Netflix's new comedy Scrotal Recall is much better than it sounds.

Don’t Be Turned Off by Scrotal Recall’s Awful Name. The New Netflix Comedy Is Delightful.

Don’t Be Turned Off by Scrotal Recall’s Awful Name. The New Netflix Comedy Is Delightful.

Brow Beat
Slate's Culture Blog
April 30 2015 12:20 PM

Don’t Be Turned Off by Scrotal Recall’s Awful Name. The New Netflix Comedy Is Delightful.

Scrotal_Recall_1
Dylan (Johnny Flynn), Evie (Antonia Thomas), and Luke (Daniel Ings) in Scrotal Recall.

Photo courtesy Netflix.

When Scrotal Recall first showed up on Netflix this month, I wondered if it was a joke. When Netflix’s algorithm suggested that I would give it five stars, I marveled at how poorly the technology understood my impeccable taste. But then I finally watched the show. Though burdened with a terrible name, the six-episode British comedy is delightful: a funny, tenderhearted, and clever take on the friendship sitcom.

In the tradition of High Fidelity, Scrotal Recall, which first aired in the fall on the British station Channel 4, follows a shaggy-haired lad revisiting his past loves. But Dylan (Johnny Flynn) isn’t just on a quest to figure out where he went wrong. He’s tracking down his former lovers so he can tell them that he recently tested positive for chlamydia. (It’s the perfect STD to carry the story: Chlamydia is treatable, and people often don’t experience any symptoms. But those exposed do need to be alerted, because it can lead to infertility.) For his trip down sexual-memory lane, Dylan is accompanied by his two best friends, Evie (Antonia Thomas) and Luke (Daniel Ings).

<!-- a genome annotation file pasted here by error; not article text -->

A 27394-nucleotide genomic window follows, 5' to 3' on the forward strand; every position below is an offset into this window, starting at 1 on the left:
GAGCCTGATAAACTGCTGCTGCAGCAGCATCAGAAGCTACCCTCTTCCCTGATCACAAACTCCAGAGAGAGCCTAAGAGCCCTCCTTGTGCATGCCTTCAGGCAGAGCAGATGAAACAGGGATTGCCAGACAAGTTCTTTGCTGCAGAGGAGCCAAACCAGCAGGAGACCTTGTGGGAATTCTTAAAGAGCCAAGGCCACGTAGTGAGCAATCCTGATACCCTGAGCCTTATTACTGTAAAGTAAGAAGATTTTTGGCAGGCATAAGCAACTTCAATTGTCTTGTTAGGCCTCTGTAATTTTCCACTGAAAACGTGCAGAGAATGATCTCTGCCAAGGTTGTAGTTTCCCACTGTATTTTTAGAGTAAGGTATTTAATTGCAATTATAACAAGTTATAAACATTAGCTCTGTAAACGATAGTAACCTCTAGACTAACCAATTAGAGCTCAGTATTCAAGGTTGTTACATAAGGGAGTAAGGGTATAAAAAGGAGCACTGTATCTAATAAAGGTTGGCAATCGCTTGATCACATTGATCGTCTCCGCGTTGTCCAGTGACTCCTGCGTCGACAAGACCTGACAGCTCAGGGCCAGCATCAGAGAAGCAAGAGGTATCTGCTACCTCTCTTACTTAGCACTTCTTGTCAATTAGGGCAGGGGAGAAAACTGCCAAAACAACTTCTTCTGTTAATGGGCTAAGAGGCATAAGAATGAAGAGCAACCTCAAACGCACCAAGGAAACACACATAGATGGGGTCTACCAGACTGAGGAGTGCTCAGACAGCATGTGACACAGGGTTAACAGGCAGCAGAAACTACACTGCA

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Scrotal Recall is the dry British cousin of Happy Endings. Or maybe it’s How I Met Your Mother without the slather of CBS Velveeta that sometimes made HIMYM cringe-worthy. Its timeline hops between past and present. It contains some pithy observations about life as a single young adult—in one episode, for instance, Luke drags Dylan and Evie to a far-away gathering so he can try to bed a high-school crush. When the two fail to click with the rest of the attendees, the smart and endearingly sardonic Evie complains, “We’re at a party that doesn’t like us.” It’s a perfect description of a feeling that I, at least, know well: realizing at the beginning of a social event that you just don’t gel with anyone there. Luke is a Barney-esque pick-up artist, but his caddishness is dialed down just enough to make him seem vulnerable rather than venal. And Dylan, though he has an extensive list of ladies to alert about his STD, longs for true love. He and Evie are in a bit of a will-they-or-won’t-they situation, but the story line feels natural—perhaps because the short British season doesn’t drag anything out unnecessarily.

It’s also refreshing to see a show that handles an STD in a frank way, even if it does gloss over the long-term effects of chlamydia a bit. Dylan is embarrassed to call his old lovers to let them know, but he does the right thing—albeit occasionally at the wrong time.

Torie Bosch is the editor of Future Tense, a project of Slate, New America, and Arizona State that looks at the implications of new technologies.